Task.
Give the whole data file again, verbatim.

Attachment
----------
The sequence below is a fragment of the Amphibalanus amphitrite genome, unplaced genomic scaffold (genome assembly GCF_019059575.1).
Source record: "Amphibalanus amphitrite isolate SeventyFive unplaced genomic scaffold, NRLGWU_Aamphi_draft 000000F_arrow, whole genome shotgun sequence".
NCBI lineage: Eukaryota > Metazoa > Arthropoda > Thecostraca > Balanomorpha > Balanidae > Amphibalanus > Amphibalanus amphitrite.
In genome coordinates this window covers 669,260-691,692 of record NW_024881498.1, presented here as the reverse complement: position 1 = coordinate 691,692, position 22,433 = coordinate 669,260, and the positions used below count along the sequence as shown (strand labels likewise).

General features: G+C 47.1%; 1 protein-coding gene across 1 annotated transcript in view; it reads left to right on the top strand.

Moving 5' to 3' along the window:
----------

The sequence below is a fragment of the Amphibalanus amphitrite genome, unplaced genomic scaffold (genome assembly GCF_019059575.1).
Source record: "Amphibalanus amphitrite isolate SeventyFive unplaced genomic scaffold, NRLGWU_Aamphi_draft 000000F_arrow, whole genome shotgun sequence".
NCBI lineage: Eukaryota > Metazoa > Arthropoda > Thecostraca > Balanomorpha > Balanidae > Amphibalanus > Amphibalanus amphitrite.
In genome coordinates this window covers 669,260-691,692 of record NW_024881498.1, presented here as the reverse complement: position 1 = coordinate 691,692, position 22,433 = coordinate 669,260, and the positions used below count along the sequence as shown (strand labels likewise).

General features: G+C 47.1%; 1 protein-coding gene across 1 annotated transcript in view; it reads left to right on the top strand.

Moving 5' to 3' along the window: